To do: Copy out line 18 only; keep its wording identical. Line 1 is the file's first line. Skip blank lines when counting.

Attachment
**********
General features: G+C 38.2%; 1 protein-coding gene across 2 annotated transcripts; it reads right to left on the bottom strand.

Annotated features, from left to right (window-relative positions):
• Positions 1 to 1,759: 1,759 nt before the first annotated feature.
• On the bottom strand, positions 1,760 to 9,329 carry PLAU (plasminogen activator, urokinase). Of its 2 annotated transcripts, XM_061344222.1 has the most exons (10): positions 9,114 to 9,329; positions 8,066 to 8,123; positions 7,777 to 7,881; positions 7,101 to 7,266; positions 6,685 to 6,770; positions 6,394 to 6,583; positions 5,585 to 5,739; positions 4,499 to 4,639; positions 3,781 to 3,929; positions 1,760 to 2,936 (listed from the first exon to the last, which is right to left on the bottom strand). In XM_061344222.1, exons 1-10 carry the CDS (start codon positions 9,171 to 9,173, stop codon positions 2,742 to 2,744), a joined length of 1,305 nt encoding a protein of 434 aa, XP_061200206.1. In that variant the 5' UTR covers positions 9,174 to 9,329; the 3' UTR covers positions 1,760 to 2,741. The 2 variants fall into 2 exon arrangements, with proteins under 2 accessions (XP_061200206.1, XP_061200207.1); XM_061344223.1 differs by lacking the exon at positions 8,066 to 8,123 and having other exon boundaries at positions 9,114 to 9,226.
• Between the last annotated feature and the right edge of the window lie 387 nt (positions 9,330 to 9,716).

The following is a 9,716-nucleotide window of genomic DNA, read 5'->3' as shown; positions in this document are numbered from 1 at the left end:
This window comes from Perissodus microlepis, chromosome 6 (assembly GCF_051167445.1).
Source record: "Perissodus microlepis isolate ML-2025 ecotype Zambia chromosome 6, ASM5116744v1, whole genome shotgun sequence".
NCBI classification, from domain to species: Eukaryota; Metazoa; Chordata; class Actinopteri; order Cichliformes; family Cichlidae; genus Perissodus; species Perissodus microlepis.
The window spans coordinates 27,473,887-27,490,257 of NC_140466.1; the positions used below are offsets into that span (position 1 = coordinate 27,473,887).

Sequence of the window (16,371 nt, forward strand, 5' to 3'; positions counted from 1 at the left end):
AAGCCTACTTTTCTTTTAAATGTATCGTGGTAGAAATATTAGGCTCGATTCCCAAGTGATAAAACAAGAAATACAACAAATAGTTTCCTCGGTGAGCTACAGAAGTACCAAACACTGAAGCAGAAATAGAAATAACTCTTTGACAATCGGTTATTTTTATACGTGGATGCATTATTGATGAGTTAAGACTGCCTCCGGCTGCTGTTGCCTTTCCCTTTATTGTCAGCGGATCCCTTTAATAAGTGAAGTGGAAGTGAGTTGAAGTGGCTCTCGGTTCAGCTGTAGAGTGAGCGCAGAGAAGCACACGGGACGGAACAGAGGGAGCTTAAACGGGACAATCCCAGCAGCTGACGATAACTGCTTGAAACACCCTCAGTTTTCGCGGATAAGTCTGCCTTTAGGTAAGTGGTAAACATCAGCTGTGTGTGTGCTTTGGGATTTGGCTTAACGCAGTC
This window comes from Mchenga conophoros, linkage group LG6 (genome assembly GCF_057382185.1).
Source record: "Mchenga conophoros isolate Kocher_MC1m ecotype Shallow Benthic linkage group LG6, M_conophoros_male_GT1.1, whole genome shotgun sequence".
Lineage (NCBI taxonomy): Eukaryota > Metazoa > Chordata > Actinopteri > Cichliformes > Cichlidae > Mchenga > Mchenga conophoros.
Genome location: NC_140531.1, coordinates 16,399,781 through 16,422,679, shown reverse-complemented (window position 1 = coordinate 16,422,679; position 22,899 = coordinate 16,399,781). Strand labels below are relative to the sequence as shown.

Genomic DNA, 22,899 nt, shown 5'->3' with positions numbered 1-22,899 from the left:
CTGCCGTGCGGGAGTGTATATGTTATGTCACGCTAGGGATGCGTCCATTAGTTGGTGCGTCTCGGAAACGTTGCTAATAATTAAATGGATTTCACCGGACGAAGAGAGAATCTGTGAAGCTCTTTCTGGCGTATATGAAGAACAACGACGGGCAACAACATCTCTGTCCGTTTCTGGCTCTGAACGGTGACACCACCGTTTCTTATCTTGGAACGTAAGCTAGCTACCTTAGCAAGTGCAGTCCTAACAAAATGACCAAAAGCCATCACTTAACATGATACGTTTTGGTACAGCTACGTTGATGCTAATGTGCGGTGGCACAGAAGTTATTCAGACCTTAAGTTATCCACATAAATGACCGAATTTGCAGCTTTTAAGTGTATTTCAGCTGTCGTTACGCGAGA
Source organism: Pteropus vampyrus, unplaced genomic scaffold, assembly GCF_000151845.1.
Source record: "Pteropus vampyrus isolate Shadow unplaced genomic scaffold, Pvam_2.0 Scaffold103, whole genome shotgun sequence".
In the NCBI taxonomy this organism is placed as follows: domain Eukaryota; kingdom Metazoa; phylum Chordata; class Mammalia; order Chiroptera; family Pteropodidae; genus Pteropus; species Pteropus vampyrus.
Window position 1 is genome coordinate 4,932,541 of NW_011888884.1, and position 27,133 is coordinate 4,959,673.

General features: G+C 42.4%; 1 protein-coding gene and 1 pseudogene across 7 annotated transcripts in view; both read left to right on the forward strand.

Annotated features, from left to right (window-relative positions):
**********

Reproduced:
CTGCCGTGCGGGAGTGTATATGTTATGTCACGCTAGGGATGCGTCCATTAGTTGGTGCGTCTCGGAAACGTTGCTAATAATTAAATGGATTTCACCGGACGAAGAGAGAATCTGTGAAGCTCTTTCTGGCGTATATGAAGAACAACGACGGGCAACAACATCTCTGTCCGTTTCTGGCTCTGAACGGTGACACCACCGTTTCTTATCTTGGAACGTAAGCTAGCTACCTTAGCAAGTGCAGTCCTAACAAAATGACCAAAAGCCATCACTTAACATGATACGTTTTGGTACAGCTACGTTGATGCTAATGTGCGGTGGCACAGAAGTTATTCAGACCTTAAGTTATCCACATAAATGACCGAATTTGCAGCTTTTAAGTGTATTTCAGCTGTCGTTACGCGAGA